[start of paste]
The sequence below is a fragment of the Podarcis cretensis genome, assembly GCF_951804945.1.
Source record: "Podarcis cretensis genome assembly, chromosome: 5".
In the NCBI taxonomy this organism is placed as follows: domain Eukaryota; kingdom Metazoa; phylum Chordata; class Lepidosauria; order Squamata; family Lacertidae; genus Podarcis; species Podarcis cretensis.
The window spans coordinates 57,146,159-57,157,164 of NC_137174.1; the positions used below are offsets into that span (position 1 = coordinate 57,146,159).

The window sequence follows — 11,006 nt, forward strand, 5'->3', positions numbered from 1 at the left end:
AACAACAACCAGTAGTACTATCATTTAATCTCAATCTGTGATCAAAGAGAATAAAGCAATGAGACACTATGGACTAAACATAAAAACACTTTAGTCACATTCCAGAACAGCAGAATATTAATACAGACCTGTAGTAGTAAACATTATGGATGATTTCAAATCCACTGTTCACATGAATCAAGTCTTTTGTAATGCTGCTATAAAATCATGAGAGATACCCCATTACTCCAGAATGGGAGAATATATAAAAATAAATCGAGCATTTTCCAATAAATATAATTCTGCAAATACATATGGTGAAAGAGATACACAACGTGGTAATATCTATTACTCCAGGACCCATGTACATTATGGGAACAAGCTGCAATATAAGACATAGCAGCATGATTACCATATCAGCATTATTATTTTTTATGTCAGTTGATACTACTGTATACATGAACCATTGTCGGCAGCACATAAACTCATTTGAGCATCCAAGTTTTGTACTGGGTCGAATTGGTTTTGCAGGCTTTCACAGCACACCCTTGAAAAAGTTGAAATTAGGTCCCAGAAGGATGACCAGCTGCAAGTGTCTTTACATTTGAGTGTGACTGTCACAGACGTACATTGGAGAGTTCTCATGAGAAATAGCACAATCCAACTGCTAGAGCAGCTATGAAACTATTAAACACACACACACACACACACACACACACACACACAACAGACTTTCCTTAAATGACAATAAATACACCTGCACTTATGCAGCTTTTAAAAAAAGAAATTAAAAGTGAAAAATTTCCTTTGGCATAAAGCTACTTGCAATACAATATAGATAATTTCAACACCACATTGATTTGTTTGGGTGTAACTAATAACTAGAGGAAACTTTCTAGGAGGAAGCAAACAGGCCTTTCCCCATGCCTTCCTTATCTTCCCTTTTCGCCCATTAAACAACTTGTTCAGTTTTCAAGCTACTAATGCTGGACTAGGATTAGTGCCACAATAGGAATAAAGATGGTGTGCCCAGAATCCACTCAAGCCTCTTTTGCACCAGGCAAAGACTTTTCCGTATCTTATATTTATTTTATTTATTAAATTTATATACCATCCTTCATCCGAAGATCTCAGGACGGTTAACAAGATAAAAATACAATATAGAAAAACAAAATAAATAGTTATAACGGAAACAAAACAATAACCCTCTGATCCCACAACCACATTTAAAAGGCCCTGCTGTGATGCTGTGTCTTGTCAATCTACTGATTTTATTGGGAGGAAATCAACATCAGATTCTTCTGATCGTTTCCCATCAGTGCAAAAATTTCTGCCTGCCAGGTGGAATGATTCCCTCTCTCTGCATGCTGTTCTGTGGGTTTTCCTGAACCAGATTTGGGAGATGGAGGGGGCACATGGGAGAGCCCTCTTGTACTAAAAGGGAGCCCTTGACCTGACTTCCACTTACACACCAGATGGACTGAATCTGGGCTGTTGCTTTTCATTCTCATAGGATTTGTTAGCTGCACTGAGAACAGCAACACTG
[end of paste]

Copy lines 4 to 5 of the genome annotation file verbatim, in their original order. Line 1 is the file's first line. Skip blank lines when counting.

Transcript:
The window spans coordinates 57,146,159-57,157,164 of NC_137174.1; the positions used below are offsets into that span (position 1 = coordinate 57,146,159).

The window sequence follows — 11,006 nt, forward strand, 5'->3', positions numbered from 1 at the left end: